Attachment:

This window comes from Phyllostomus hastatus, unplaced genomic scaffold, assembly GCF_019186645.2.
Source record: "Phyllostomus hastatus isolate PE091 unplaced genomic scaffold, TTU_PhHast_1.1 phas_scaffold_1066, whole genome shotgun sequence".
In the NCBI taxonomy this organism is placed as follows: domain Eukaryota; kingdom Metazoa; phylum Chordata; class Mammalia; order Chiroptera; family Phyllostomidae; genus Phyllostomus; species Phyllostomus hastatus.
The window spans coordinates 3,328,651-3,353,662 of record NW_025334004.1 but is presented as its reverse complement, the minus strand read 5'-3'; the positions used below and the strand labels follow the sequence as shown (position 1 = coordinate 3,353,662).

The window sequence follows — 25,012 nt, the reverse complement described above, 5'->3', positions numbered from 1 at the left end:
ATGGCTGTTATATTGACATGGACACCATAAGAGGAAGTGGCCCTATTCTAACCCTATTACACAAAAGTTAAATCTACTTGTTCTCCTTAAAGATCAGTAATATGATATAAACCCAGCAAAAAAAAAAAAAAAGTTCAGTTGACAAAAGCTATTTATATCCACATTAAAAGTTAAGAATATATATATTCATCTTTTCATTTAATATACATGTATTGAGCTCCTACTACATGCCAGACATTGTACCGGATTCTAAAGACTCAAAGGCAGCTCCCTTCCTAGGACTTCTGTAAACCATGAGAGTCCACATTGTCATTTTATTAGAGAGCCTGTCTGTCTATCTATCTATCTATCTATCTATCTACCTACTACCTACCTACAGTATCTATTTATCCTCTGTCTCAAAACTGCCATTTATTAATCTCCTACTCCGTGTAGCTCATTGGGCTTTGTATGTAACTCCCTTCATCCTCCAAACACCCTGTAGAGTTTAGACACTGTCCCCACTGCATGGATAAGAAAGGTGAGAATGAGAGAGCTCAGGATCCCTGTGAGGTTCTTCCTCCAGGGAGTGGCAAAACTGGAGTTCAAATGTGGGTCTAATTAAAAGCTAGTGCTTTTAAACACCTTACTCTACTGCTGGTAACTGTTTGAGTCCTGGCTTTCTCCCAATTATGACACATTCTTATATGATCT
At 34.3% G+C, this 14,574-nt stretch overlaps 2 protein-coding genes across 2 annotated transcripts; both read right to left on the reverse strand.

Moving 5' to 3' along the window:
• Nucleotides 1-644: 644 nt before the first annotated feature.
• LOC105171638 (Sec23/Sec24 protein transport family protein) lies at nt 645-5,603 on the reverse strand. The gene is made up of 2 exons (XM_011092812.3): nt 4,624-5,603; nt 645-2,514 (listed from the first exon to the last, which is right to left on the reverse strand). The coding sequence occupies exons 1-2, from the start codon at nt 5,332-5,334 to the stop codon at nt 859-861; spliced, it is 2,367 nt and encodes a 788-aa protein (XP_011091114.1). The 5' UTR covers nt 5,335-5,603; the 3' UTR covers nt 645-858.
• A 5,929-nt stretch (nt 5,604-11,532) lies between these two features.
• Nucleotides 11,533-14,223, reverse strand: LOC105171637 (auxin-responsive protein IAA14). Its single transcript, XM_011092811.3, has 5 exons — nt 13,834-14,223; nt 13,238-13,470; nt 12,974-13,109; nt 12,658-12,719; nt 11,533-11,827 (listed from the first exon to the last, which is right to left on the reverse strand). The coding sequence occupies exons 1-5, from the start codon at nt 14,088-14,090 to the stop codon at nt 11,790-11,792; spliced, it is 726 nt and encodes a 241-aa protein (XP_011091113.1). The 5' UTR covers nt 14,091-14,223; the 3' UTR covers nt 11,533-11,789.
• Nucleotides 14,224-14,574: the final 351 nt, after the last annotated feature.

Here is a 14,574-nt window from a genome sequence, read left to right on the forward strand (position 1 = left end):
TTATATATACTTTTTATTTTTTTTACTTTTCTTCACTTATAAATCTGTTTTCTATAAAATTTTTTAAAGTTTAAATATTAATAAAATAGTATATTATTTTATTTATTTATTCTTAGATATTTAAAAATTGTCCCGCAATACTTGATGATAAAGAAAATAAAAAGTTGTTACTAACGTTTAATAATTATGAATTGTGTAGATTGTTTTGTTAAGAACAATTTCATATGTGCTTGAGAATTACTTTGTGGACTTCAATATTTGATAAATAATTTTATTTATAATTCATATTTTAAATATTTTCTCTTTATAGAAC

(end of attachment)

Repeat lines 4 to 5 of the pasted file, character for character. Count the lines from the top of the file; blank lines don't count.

The window spans coordinates 3,328,651-3,353,662 of record NW_025334004.1 but is presented as its reverse complement, the minus strand read 5'-3'; the positions used below and the strand labels follow the sequence as shown (position 1 = coordinate 3,353,662).

The window sequence follows — 25,012 nt, the reverse complement described above, 5'->3', positions numbered from 1 at the left end: